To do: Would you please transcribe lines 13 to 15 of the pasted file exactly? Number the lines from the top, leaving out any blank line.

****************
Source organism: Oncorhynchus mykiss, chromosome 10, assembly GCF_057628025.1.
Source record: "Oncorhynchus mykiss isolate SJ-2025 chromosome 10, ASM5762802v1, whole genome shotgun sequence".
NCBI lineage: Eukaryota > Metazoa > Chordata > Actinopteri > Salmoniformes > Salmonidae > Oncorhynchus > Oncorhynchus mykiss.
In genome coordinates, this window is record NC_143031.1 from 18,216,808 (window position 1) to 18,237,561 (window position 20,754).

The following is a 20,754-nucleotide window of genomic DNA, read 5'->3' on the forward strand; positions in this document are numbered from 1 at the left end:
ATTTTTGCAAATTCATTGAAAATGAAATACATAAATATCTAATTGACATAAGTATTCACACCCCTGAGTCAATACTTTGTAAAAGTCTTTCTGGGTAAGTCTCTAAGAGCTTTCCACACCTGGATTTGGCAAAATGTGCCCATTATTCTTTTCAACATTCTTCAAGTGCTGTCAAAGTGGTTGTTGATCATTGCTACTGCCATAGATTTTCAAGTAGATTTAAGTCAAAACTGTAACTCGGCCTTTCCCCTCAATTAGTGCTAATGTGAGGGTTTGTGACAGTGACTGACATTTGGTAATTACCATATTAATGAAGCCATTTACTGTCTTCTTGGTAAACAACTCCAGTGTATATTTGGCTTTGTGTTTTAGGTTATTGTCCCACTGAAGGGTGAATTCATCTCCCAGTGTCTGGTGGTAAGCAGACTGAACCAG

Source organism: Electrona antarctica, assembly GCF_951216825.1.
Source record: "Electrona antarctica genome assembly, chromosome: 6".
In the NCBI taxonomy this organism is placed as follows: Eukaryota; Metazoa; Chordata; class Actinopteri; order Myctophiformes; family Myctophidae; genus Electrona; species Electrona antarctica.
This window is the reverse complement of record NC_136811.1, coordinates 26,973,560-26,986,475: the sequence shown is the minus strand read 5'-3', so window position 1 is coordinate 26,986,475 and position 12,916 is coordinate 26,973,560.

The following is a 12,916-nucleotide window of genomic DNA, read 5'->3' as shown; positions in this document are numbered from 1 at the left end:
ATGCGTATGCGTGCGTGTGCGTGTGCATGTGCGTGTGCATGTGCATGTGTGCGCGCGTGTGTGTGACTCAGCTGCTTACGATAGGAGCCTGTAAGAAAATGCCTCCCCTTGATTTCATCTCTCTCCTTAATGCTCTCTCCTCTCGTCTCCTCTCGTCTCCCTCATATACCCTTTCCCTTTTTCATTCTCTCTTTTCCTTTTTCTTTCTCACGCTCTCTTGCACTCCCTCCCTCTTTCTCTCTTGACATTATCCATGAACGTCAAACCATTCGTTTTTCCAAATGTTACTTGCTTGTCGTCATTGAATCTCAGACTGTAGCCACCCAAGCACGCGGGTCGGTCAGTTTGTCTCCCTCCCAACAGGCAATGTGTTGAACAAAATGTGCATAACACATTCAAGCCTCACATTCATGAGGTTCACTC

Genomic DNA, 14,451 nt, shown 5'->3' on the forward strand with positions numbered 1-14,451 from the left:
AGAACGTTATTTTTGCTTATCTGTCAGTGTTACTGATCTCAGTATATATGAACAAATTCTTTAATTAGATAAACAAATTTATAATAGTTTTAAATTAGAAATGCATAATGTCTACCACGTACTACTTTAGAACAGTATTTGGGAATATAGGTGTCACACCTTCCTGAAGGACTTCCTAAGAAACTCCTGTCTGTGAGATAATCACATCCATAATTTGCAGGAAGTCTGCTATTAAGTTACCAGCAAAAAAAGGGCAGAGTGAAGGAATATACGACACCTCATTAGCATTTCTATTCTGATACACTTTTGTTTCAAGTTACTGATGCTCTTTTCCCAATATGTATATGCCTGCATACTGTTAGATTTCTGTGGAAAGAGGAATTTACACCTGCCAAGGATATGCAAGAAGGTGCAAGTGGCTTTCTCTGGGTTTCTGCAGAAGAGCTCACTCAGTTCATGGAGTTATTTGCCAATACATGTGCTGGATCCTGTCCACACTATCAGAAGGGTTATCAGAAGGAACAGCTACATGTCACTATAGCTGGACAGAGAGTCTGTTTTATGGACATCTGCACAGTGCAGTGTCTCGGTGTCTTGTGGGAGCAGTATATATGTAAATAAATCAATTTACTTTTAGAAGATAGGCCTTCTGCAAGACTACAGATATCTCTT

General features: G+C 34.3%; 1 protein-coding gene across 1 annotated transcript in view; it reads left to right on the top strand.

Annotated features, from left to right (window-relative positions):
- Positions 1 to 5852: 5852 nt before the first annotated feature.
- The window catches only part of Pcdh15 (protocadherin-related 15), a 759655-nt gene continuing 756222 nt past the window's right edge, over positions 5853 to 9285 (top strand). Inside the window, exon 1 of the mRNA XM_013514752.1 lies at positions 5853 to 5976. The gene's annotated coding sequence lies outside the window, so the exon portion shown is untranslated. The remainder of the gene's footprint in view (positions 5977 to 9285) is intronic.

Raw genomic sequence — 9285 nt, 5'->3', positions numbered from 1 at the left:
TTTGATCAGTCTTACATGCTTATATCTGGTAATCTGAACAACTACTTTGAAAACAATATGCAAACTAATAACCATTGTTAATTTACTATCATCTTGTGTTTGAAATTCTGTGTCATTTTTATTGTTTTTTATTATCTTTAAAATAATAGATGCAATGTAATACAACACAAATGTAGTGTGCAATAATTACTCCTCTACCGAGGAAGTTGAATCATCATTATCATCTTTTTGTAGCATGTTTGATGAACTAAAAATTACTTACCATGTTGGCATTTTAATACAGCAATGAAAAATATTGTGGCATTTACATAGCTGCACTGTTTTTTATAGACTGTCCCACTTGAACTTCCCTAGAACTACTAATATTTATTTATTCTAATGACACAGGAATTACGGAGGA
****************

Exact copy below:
Genomic DNA, 14,451 nt, shown 5'->3' on the forward strand with positions numbered 1-14,451 from the left:
AGAACGTTATTTTTGCTTATCTGTCAGTGTTACTGATCTCAGTATATATGAACAAATTCTTTAATTAGATAAACAAATTTATAATAGTTTTAAATTAGAAATGCATAATGTCTACCACGTACTACTTTAGAACAGTATTTGGGAATATAGGTGTCACACCTTCCTGAAGGACTTCCTAAGAAACTCCTGTCTGTGAGATAATCACATCCATAATTTGCAGGAAGTCTGCTATTAAGTTACCAGCAAAAAAAGGGCAGAGTGAAGGAATATACGACACCTCATTAGCATTTCTATTCTGATACACTTTTGTTTCAAGTTACTGATGCTCTTTTCCCAATATGTATATGCCTGCATACTGTTAGATTTCTGTGGAAAGAGGAATTTACACCTGCCAAGGATATGCAAGAAGGTGCAAGTGGCTTTCTCTGGGTTTCTGCAGAAGAGCTCACTCAGTTCATGGAGTTATTTGCCAATACATGTGCTGGATCCTGTCCACACTATCAGAAGGGTTATCAGAAGGAACAGCTACATGTCACTATAGCTGGACAGAGAGTCTGTTTTATGGACATCTGCACAGTGCAGTGTCTCGGTGTCTTGTGGGAGCAGTATATATGTAAATAAATCAATTTACTTTTAGAAGATAGGCCTTCTGCAAGACTACAGATATCTCTT

General features: G+C 34.3%; 1 protein-coding gene across 1 annotated transcript in view; it reads left to right on the top strand.